UPDATE: Mar 17, 2017
Hoping for Japanese Technological Supports for Economic Diversification and Less Dependence on Mining
—– Botswana celebrated the 50th anniversary of its independence from Britain this year. How would you describe the features of Botswana to the Japanese people?
Botswana is a country with a multi-party system, and one of the very few true democracies in Africa. It is politically stable, and our people enjoy freedom in the context of democracy. One of the world’s largest diamond mines was discovered shortly after the independence; and since the 1970s, our government has been using the revenue from diamonds for economic development and improvement of people’s lives. Botswana is peaceful as well as beautiful with abundance of nature. It is also a safe country, and we welcome visitors from Japan.
—– Botswana has been maintaining the average annual GDP growth rate of 5% over the past decade; and the country is assessed as a development success story by the World Bank. How did Botswana achieve this success?
Botswana utilizes the diamond resources for economic development and has been sustaining high economic growth. We maintain a close friendship with other countries, and received economic support from the east and the west even during the cold war. We also strictly administer our 5-year development plans. Botswana is a multi-racial country, but manages to maintain the consensus as one nation and we avoid political conflicts by making policy decisions based on the consultation between the ruling party and opposition parties. This was at the base of our successful economic development.
—– How do you see the current Botswana-Japan relations? What is your priority mission to reinforce the bilateral ties?
We currently have the finest and friendliest relationship with Japan. A number of Japanese companies are interested in government contracts to develop the infrastructure. And the economic ties are reinforced through adoption of the Japanese Digital Broadcasting standard and expansion of the JOGMEC Remote Sensing Center, etc. We particularly appreciate the Japanese educational and work ethic training and the technological and personnel training supports by young volunteers under the auspices of JICA. We are happy that many JICA experts and volunteers continue activities privately even after their assignments are completed. Botswana cooperates with Japan in global issues and the UN-related efforts, and is in favor of Japan to become a permanent member of the expanded Security Council in the future. My priority mission is to continue expanding the cooperative ties in the economic, political, and diplomatic/cultural fields.
—– What are the medium and long-term challenges for the development in Botswana? Are there any areas where Japanese companies can collaborate with Botswana to turn those challenges into business opportunities?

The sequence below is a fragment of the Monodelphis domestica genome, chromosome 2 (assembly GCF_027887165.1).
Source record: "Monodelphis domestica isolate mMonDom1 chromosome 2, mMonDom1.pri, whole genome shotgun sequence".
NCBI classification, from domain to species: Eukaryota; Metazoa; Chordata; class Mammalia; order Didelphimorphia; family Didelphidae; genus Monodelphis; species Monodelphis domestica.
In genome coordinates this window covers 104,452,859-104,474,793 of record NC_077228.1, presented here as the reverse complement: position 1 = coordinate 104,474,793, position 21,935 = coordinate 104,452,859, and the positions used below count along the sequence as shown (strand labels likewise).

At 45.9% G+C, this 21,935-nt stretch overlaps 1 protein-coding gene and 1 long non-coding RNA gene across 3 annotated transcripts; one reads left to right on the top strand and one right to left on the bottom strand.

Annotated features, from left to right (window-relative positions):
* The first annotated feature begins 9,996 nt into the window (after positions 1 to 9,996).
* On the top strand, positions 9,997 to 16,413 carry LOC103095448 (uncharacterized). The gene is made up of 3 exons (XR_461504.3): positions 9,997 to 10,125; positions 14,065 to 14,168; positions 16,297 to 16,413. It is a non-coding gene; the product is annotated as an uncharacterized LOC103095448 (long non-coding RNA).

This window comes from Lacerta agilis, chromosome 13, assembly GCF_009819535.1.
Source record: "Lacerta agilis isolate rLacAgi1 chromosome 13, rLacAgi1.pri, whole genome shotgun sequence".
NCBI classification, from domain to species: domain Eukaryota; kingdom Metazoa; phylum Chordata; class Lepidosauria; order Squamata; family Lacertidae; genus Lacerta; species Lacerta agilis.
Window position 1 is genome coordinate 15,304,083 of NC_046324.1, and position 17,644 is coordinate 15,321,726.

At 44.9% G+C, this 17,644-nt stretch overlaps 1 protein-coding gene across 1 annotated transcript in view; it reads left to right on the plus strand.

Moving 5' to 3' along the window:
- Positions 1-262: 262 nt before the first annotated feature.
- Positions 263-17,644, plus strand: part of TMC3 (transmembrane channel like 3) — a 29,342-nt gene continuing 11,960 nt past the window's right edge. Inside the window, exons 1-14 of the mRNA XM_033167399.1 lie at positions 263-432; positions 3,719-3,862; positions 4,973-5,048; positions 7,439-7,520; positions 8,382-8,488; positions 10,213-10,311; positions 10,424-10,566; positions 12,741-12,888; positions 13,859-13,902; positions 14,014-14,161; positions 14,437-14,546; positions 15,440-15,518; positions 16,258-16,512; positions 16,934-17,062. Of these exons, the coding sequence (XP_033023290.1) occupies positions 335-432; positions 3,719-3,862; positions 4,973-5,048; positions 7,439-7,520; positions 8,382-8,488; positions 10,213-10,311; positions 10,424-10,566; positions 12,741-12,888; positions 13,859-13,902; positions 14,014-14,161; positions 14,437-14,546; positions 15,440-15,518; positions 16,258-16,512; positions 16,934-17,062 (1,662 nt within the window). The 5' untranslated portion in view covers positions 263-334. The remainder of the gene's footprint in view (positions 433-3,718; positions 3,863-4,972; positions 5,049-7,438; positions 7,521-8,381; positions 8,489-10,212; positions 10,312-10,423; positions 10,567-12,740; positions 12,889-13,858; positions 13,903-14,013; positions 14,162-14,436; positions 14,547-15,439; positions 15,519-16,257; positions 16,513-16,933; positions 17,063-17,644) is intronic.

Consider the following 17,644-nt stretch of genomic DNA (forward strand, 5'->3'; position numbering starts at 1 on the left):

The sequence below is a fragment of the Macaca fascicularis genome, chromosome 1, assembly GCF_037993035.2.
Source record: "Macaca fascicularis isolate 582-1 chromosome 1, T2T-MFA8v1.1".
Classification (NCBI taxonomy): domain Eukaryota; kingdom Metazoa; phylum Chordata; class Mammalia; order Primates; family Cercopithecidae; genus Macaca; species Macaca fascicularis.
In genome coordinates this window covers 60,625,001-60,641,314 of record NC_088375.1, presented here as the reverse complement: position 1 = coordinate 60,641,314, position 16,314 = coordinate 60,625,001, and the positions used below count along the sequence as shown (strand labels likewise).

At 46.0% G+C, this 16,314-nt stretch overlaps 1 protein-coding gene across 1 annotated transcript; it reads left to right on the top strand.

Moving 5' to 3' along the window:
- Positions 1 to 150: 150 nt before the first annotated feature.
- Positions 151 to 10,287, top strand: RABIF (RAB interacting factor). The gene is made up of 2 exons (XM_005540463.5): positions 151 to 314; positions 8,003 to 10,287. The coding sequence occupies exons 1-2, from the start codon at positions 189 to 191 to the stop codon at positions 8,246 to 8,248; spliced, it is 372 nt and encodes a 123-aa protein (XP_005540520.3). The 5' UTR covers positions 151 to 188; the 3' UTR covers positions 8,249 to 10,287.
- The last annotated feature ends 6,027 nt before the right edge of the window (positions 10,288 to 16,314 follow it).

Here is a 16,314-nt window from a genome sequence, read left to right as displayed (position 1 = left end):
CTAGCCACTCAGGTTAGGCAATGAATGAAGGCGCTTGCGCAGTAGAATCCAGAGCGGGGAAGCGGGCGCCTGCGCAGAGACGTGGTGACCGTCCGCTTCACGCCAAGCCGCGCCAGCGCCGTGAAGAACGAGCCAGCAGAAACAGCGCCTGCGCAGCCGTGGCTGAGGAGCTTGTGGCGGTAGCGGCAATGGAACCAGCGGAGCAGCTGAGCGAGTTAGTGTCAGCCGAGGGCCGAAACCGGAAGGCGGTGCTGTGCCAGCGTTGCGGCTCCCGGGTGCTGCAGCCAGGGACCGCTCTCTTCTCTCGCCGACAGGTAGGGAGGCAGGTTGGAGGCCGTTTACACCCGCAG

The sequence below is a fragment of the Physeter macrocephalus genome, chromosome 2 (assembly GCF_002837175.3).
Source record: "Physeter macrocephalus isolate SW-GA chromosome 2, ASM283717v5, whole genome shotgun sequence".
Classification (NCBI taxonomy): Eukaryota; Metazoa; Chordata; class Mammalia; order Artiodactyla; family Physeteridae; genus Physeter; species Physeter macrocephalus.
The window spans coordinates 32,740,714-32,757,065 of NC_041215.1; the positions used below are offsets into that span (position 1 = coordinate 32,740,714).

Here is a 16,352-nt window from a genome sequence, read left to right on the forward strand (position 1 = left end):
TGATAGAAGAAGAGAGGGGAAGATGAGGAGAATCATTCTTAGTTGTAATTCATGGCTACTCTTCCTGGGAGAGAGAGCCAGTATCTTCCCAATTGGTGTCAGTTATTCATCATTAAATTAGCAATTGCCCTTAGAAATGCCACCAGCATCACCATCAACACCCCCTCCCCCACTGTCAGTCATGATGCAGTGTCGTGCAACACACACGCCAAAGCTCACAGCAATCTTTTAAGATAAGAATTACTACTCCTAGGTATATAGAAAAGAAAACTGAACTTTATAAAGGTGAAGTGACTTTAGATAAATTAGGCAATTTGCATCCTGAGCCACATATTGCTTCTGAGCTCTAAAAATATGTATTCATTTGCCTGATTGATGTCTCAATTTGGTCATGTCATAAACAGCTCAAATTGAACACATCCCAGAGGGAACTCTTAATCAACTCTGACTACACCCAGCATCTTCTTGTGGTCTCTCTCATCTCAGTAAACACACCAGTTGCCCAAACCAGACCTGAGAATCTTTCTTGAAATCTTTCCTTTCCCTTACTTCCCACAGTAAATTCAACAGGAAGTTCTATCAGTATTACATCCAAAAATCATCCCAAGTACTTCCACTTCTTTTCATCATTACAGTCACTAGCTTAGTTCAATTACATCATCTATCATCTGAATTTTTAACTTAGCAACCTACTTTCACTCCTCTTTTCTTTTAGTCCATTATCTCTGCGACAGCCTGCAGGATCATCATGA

Botswana’s medium- to long-term challenges are economic diversification with less dependence on diamond mining, and development of other sectors such as tourism, transportation, and financial services. We are hoping for not only investments but also for transfer of knowledge and technologies from Japan. We have become an upper-middle income country, but need to foster the IT industry to become a knowledge-based society and move away from the mining sector. Botswana has a high unemployment of 17% particularly among the youth, which needs to be corrected. While working on economic diversification, our government is trying to revitalize agriculture and support unemployed people to start business.Botswana is a small country, but is a member of Southern African Development Community (SADC) with a population of 230 million. We are hoping that Japanese companies will assist SADC with wide-area development including transportation networks.
—– Would you tell us about the mission and recent activities of SADC?
SADC originally started as a political organization to help the movement against racial oppression in Southern African nations in the time of Apartheid. In the late 1980s, it was reorganized as a group working toward economic integration of the region, and the office was set up in Botswana’s capital, Gaborone. SADC member countries aspire to be economically integrated into one market. At the Sixth Tokyo International Conference on African Development (TICAD VI), the 3 pillars were identified, which are economic diversification through industrialization, resilient healthcare systems, and social stability. Likewise, SADC promotes diversifying economy via strategic industrialization. Through the TICAD partnership for economic growth and access to healthcare and education, we must make sure that every part of African citizens can experience social inclusion. We look forward to having cooperation from Japanese companies.